Let me say a further word about the certification option since it seems to be a source of some misunderstanding and therefore needs, I will suggest, to be clarified in the current legislation.
Everyone involved in the drafting understood that there was a need to provide great clarity and simplicity to the phone company. The simplest rule would have mandated that the phone company act only with a warrant. However, there clearly were situations where speed or exigency did not permit time for a warrant and a few cases where it was agreed that a warrant should not be necessary. For those cases, the statute provided that the telephone company should cooperate if it received a certification from the Attorney General. However, it was clear from the legislation (or should have been) that the Attorney General could provide a certification only if the specific requirements of FISA had been met and he needed to assure the company that those statutory requirements had been met.
Experience under FISA
From the time that FISA went into effect until President Bush authorized a warrantless surveillance program which violated its rules, FISA was extraordinarily successful. There was not a single leak of a FISA program or surveillance. According to the testimony of successive government officials, many more communications were intercepted and used by the intelligence community under FISA than had been the case before its enactment. There were no suggestions of abuse and government officials and private companies participated in the program with no doubts and no fear of incurring penalties. There were few, if any, civil suits, and in criminal cases the courts almost uniformly upheld the statute.
Operating Outside of FISA
All that changed to the detriment of both our liberty and our security when the Administration decided to act outside of FISA rather than seeking amendments to the statute. Since the authorization of the warrantless surveillance program, there have been leaks to the press and lawsuits filed. Government officials have doubted whether the programs they have been asked to implement were legal. Private companies are under siege and in doubt about their legal obligations. Programs have been terminated or altered because they were viewed as illegal by government officials or the FISA court. Senior White House officials even visited an ailing Attorney General in his hospital room to ask him in vain to authorize a warrantless surveillance program.
To protect our security and our liberty we must restore the FISA process. It is a welcome sign of progress that the Administration asked for new legislation and seems to be ready to conduct all of its surveillance pursuant to the new law enacted by the Congress. However, the administration continues to attack those with a different view as unpatriotic or political and fails to explain why the language it proposes is necessary or even what it means. This is true of the Act passed in haste in August and, I regret to say, it is true of some of the language of the bill reported by the Senate Special Committee on Intelligence (SSCI).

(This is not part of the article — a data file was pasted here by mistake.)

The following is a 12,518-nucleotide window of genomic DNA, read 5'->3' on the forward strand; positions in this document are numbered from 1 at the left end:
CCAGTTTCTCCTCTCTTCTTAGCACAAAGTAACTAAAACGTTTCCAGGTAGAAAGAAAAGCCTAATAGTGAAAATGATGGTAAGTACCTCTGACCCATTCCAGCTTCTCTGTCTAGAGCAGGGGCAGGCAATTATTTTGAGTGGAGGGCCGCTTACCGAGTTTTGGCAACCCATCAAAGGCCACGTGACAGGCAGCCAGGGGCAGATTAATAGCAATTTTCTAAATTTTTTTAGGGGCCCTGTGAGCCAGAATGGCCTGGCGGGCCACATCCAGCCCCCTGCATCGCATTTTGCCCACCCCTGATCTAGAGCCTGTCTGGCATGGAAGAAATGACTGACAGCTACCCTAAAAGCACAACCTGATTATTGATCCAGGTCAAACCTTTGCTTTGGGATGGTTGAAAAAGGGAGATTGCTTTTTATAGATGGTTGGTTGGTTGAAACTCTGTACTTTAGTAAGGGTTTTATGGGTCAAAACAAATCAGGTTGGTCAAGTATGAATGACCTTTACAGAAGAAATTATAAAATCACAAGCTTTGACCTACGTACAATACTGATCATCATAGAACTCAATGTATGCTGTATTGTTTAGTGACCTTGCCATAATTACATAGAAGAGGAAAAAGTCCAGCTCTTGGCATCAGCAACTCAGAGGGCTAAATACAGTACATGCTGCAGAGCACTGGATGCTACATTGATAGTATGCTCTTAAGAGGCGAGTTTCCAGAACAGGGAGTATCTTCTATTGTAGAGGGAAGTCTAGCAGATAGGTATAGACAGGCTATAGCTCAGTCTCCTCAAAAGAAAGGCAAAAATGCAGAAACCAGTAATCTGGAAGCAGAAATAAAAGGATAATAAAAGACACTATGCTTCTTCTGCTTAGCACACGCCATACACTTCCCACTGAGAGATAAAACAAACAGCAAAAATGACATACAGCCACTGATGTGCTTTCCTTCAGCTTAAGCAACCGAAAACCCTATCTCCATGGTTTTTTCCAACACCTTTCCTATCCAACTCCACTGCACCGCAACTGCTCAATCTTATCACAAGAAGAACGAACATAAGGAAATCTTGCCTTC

This committee has the opportunity, which I urge you to seize, to return to the traditions of FISA and to report out a bill that restores the trust of the American people and protects both our security and our liberty by providing clear rules.
As I said at the outset, FISA legislation involves two major questions. First, under what circumstances may the government acquire electronic surveillance and second, what are the rules for how it can acquire those communications.
On the first question, the major change proposed by the administration and reflected in both the SSCI and House bills is to permit the acquisition from a wire in the United States of communications by targeting a person overseas without a particularized court order based on probable cause even if this involves intercepting conversations and communications of persons in the United States. There is an on-going debate about whether this change is necessary and constitutional. I propose to leave that discussion to others and to focus my remaining remarks on the procedures and rules for monitoring compliance, assuming that the committee will authorize the new surveillance program.
The SSCI bill, in my view, falls short of providing the clarity and the effective oversight that is necessary to protect our security and our liberty and to secure the trust of the American people. Let me focus on four major concerns:
1. The statement in Section 701 that "Nothing in the definition of electronic surveillance under section 101 (f) shall be construed to encompass surveillance that is targeted in accordance with this title at a person reasonably believed to be located outside the United States."
2. The failure to require that a court order must be obtained in advance of any surveillance under this new authority (except in emergencies), to provide that service providers must receive the court order before they can cooperate, and to permit effective court oversight of the surveillance process.
3. The failure to provide for effective procedures and oversight to insure that the government may not use this procedure when it is in fact seeking to acquire the communications of a U.S. person or a person in the United States.